Shish Kebab House
of Afghanistan enchants diners well before they take a seat
at one of its cozy tables.
By DANIELA ALTIMARI, Staff Writer
The air is redolent with spices; the walls are painted soft,
mustard yellow; and beautiful rugs are everywhere - even
under glass on the tops of tables.
Yet the food, while exotic, is familiar. Rice, dumplings,
beef, chicken and lamb form the foundation of the
restaurant's menu. We started with an appetizer order of
samosas ($3.95). These crisp triangles stuffed with potatoes
and peas are a staple at Indian restaurants. But the version
served here is fresher and less greasy than any others we've
Even better was the pakawra ($3.95), slices of potatoes
dipped in batter and fried until crunchy. Not diet food, but
well worth the caloric splurge. More healthful appetizer
offerings include salads ($4.95 each) offered with either a
tangy lemon or yogurt dressing, and a hearty noodle soup
($3.95). A note on the menu explains that the restaurant
eschews butter and heavy cream, relying instead on
vegetable, corn and olive oils.
Shish Kebab House offers a tasting menu that features a
variety of appetizers, shish chookebabs and other dishes. A
bargain at $27.95, it's a good way to sample the cuisine.
(The menu says this traditional Afghan feast is what you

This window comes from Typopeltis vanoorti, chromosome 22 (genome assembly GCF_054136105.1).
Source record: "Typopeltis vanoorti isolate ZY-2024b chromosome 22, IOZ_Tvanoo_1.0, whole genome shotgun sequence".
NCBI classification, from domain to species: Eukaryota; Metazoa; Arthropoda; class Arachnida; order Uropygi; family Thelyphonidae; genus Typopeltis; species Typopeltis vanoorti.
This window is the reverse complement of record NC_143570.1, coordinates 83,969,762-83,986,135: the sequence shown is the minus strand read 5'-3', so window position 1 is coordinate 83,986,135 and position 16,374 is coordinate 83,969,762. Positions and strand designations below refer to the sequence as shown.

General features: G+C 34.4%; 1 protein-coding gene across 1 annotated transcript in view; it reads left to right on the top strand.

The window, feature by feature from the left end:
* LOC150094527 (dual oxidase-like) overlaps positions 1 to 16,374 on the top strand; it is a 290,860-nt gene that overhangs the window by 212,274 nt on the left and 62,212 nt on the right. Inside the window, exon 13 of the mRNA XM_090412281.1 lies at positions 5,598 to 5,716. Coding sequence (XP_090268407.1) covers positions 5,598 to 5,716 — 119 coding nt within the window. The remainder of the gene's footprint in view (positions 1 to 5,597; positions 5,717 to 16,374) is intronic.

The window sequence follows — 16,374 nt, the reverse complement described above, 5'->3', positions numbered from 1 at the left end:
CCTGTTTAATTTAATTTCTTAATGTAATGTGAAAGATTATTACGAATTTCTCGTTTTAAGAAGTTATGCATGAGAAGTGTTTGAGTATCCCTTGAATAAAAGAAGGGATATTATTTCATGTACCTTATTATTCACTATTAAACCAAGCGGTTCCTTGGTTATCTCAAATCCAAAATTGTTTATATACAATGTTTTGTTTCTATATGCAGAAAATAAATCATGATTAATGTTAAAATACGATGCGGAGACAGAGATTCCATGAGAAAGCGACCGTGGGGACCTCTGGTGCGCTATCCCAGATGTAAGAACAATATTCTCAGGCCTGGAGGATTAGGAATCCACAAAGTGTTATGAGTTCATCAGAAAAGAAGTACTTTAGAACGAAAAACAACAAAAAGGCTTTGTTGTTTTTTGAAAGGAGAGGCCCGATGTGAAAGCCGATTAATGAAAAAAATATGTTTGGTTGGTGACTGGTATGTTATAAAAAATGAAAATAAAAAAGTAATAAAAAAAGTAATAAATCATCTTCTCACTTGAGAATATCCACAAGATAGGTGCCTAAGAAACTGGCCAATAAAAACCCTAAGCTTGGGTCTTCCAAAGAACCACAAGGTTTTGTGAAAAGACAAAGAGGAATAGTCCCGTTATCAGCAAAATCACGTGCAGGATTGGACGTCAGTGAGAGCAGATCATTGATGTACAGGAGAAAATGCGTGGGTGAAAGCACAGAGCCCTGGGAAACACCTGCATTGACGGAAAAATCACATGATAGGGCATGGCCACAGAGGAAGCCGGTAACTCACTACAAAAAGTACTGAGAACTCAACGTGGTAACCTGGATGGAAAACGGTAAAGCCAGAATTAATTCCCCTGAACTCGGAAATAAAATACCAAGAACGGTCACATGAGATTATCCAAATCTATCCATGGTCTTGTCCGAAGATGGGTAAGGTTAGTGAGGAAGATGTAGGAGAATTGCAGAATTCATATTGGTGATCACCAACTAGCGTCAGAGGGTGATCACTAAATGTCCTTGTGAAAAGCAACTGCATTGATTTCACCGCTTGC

might expect if you are invited into an Afghan home.)
However, the meals are for a minimum of four people, so our
party of three had to go it alone. One of us chose the beef
kebab ($17.95), which featured tender chunks of meat in a
flavorful but not-too-spicy marinade. Another chose mantoo
($14.95), toothsome little pasta pockets filled with spiced
meat and onions and topped with split peas and yogurt. The
third selected the vegetarian version of ashak ($14.95),
boiled dumplings topped with sliced scallions, spinach,
yellow peas and yogurt.
All were incredibly tasty, though everyone in our party
agreed that the best thing on each of our plates was the
side dish of pumpkin puree. Sweet and tangy, it was unlike
anything we'd ever tasted. Now that we have, we find
ourselves craving it constantly. The other sides were also
quite good, especially the eggplant and kabeli palow. Only
the undercooked potatoes disappointed.
Don't skip the desserts, which are a bargain at $3.95 each.
The standout is something called fernee, a traditional
pudding made with milk, cardamom and pistachios. This is a
dessert worth splurging on.
Popular dishes: Shish kebabs (ranging from $13.95 for
chicken breast to $22.95 for chicken, lamb and beef
combination); mantoo (steamed dumplings filled with spiced
meat and topped with yellow split peas and homemade yogurt
sauce, $14.95); ashak (boiled dumplings filled with
scallions and spinach, topped with beef and yellow peas,
although it can be made vegetarian, $14.95); and Kabeli
palow (rice seasoned with almonds, raisins and carrots and
served with lamb, chicken or vegetables, $16.95).